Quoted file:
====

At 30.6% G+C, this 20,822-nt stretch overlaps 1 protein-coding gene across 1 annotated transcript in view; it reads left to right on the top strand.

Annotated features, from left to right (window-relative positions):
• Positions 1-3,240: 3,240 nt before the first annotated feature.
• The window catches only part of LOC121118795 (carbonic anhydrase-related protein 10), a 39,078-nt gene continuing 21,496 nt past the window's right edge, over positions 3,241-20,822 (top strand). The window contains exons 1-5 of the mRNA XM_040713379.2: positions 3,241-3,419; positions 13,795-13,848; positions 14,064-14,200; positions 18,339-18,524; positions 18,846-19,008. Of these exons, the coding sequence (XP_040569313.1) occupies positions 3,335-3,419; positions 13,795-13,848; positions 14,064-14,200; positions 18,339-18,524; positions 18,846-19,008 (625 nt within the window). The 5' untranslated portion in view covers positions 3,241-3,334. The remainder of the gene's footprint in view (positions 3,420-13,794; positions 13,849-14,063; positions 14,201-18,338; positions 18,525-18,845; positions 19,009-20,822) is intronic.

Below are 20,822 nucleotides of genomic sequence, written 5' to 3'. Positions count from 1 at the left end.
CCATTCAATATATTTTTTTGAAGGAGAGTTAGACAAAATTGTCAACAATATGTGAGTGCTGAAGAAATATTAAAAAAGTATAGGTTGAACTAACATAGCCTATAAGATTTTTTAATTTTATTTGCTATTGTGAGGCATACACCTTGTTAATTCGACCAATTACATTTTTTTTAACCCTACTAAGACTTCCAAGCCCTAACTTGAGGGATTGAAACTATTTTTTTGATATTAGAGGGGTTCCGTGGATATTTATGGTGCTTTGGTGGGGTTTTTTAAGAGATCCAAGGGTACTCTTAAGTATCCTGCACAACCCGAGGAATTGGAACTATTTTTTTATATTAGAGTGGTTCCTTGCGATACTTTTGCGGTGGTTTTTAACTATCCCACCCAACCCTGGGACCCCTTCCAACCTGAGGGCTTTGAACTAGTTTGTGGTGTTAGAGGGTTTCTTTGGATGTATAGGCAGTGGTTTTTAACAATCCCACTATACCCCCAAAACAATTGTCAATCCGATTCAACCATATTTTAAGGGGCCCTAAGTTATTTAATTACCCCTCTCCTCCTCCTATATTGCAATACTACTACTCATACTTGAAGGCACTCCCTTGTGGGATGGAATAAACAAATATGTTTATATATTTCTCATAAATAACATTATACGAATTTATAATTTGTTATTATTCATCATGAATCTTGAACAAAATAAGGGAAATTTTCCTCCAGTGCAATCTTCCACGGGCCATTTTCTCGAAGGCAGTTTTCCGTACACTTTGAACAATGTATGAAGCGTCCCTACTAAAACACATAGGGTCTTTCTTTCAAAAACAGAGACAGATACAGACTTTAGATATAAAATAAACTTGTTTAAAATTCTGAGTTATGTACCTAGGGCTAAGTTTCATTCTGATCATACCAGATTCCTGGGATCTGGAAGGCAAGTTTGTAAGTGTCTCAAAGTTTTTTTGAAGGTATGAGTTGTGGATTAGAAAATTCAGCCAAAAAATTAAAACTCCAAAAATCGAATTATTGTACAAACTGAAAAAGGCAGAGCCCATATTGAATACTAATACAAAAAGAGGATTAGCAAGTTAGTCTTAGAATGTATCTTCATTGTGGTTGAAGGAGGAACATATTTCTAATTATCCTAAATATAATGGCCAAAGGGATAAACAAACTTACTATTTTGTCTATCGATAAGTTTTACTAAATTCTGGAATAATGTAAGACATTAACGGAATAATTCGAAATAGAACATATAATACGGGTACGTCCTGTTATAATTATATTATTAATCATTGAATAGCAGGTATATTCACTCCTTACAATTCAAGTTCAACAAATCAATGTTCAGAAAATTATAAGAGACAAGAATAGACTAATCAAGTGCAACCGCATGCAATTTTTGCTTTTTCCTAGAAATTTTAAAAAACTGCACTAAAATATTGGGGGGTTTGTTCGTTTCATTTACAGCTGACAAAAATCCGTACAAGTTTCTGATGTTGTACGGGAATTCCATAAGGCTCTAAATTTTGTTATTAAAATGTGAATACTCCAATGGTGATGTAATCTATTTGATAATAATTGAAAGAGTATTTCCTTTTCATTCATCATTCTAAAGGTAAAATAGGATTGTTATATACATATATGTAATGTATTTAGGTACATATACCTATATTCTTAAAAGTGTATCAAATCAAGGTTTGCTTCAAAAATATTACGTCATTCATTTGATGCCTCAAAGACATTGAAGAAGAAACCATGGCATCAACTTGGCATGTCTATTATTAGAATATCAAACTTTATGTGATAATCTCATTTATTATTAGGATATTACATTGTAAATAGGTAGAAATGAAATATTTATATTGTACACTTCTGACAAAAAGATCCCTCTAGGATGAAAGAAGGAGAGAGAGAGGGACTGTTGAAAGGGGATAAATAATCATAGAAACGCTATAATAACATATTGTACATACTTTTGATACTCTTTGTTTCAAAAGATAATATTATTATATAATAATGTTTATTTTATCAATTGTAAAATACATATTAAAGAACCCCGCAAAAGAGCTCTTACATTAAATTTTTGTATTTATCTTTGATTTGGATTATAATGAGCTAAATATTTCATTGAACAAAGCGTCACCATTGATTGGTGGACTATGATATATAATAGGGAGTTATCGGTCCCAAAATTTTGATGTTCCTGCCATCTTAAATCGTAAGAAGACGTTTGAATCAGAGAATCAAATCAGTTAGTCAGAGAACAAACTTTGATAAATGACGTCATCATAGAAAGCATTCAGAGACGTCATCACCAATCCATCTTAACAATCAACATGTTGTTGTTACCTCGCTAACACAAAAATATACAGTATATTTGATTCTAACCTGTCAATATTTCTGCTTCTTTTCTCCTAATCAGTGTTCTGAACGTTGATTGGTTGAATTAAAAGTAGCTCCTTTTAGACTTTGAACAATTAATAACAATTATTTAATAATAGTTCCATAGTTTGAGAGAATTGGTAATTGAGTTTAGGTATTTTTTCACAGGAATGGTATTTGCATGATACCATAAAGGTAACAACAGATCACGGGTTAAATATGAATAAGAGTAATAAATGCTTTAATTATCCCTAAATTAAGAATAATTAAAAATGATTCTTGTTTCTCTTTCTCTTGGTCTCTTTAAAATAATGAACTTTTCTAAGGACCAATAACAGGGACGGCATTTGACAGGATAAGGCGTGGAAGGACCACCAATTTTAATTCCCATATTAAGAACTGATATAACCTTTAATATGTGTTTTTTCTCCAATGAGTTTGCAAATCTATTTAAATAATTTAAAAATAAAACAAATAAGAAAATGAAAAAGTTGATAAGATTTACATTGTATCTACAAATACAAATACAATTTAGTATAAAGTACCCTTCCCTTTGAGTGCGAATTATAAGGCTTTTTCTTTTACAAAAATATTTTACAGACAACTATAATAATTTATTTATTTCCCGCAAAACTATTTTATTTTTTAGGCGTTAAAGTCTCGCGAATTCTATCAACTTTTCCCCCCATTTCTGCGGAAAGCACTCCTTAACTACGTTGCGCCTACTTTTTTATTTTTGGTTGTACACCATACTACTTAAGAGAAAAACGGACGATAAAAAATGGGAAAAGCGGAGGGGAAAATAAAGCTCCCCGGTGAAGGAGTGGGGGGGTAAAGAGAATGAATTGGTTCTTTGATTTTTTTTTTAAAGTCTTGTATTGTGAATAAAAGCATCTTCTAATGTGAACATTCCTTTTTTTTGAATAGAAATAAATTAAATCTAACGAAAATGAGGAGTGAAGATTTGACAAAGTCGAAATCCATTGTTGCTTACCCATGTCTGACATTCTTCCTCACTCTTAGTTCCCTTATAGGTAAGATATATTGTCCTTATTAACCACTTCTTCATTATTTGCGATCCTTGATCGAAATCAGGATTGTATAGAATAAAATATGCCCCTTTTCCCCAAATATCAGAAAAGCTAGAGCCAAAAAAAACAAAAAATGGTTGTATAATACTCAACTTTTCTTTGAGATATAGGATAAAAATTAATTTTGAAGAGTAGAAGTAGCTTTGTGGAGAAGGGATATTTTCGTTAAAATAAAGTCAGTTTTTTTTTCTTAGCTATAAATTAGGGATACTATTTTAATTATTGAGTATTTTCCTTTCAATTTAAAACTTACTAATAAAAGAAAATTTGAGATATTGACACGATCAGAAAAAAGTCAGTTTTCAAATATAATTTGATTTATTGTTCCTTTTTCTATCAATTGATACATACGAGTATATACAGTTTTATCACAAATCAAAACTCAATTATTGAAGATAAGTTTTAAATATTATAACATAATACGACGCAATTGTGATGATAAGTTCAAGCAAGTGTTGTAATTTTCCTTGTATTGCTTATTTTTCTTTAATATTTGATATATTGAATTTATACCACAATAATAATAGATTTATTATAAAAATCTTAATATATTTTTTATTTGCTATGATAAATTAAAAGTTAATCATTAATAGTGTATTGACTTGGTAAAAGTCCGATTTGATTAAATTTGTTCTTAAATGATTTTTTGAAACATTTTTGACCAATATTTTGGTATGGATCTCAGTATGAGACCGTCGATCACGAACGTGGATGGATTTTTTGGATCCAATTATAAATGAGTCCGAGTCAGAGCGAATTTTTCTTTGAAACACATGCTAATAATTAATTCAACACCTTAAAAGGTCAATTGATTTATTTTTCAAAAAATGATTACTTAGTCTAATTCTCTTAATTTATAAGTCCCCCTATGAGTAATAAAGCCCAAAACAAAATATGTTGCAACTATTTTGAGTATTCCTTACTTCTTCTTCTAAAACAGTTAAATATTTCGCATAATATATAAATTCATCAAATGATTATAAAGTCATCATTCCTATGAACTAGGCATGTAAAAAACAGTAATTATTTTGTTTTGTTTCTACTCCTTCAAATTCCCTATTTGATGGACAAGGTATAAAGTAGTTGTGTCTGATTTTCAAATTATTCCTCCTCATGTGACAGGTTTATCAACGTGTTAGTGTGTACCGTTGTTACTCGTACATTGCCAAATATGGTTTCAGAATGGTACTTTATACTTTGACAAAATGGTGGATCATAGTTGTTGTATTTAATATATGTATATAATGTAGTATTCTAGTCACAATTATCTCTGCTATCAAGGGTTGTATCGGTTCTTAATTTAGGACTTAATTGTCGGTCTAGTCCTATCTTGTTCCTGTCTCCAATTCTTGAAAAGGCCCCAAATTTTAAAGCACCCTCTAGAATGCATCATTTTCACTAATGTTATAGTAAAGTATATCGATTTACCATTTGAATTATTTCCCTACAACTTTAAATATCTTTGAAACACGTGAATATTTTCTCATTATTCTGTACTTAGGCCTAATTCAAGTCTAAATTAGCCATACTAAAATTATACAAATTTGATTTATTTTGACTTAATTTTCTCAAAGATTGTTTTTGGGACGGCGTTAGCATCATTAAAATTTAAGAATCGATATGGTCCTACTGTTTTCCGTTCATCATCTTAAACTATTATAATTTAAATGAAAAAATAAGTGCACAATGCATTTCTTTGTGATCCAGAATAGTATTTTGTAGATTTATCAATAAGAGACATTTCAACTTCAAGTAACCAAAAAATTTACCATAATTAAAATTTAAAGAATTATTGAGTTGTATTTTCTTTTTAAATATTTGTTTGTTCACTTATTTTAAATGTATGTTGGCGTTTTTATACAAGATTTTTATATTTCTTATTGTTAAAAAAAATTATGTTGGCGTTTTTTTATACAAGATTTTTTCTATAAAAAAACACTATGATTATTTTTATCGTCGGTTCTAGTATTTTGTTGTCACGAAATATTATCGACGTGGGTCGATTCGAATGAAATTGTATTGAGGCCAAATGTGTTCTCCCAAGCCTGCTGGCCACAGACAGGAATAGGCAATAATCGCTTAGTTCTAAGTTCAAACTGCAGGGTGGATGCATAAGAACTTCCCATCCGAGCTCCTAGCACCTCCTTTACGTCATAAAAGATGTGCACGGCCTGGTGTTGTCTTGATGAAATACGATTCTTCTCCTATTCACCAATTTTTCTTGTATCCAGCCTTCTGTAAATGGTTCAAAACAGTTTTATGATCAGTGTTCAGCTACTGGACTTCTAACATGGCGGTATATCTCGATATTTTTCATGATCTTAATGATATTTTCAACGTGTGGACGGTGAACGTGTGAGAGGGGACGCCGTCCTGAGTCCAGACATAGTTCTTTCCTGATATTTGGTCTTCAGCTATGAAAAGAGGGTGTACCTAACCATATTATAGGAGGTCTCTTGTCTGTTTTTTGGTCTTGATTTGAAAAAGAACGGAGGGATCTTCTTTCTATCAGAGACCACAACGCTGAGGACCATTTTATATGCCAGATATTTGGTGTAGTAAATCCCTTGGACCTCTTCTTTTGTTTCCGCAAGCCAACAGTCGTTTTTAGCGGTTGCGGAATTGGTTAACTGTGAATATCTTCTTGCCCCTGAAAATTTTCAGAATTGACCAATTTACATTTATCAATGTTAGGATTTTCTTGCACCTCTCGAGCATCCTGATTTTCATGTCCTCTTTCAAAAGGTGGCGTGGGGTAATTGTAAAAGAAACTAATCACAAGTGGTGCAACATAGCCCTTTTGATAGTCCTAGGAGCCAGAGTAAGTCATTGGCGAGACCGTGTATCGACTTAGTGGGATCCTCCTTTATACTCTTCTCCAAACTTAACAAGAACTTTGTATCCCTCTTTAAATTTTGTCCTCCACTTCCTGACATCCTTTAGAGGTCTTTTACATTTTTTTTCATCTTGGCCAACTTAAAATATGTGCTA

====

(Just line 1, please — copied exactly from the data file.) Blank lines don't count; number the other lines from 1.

At 30.6% G+C, this 20,822-nt stretch overlaps 1 protein-coding gene across 1 annotated transcript in view; it reads left to right on the top strand.